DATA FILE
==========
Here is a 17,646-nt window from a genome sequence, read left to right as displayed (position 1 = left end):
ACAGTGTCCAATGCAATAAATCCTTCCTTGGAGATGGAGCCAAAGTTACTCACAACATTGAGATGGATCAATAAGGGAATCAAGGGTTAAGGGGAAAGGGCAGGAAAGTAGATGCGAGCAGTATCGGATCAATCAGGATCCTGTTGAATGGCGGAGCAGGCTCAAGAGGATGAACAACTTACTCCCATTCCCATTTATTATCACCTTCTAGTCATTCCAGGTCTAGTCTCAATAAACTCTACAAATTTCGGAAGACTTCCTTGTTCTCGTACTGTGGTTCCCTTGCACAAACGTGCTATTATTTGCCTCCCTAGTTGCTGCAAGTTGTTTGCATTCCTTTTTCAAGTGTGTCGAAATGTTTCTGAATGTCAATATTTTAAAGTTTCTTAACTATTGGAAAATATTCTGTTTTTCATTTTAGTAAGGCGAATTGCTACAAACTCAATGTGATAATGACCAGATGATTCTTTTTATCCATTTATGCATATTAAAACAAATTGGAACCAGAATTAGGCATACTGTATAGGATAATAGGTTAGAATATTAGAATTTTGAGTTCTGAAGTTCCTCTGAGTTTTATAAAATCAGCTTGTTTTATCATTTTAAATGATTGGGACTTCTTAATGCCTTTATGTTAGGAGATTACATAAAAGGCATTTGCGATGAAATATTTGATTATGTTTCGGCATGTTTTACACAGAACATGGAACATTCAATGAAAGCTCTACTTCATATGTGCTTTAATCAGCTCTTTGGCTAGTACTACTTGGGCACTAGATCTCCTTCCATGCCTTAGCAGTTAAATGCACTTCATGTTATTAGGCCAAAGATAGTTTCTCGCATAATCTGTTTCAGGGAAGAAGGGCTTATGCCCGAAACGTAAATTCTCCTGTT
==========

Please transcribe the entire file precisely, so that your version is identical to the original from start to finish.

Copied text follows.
Here is a 17,646-nt window from a genome sequence, read left to right as displayed (position 1 = left end):
ACAGTGTCCAATGCAATAAATCCTTCCTTGGAGATGGAGCCAAAGTTACTCACAACATTGAGATGGATCAATAAGGGAATCAAGGGTTAAGGGGAAAGGGCAGGAAAGTAGATGCGAGCAGTATCGGATCAATCAGGATCCTGTTGAATGGCGGAGCAGGCTCAAGAGGATGAACAACTTACTCCCATTCCCATTTATTATCACCTTCTAGTCATTCCAGGTCTAGTCTCAATAAACTCTACAAATTTCGGAAGACTTCCTTGTTCTCGTACTGTGGTTCCCTTGCACAAACGTGCTATTATTTGCCTCCCTAGTTGCTGCAAGTTGTTTGCATTCCTTTTTCAAGTGTGTCGAAATGTTTCTGAATGTCAATATTTTAAAGTTTCTTAACTATTGGAAAATATTCTGTTTTTCATTTTAGTAAGGCGAATTGCTACAAACTCAATGTGATAATGACCAGATGATTCTTTTTATCCATTTATGCATATTAAAACAAATTGGAACCAGAATTAGGCATACTGTATAGGATAATAGGTTAGAATATTAGAATTTTGAGTTCTGAAGTTCCTCTGAGTTTTATAAAATCAGCTTGTTTTATCATTTTAAATGATTGGGACTTCTTAATGCCTTTATGTTAGGAGATTACATAAAAGGCATTTGCGATGAAATATTTGATTATGTTTCGGCATGTTTTACACAGAACATGGAACATTCAATGAAAGCTCTACTTCATATGTGCTTTAATCAGCTCTTTGGCTAGTACTACTTGGGCACTAGATCTCCTTCCATGCCTTAGCAGTTAAATGCACTTCATGTTATTAGGCCAAAGATAGTTTCTCGCATAATCTGTTTCAGGGAAGAAGGGCTTATGCCCGAAACGTAAATTCTCCTGTT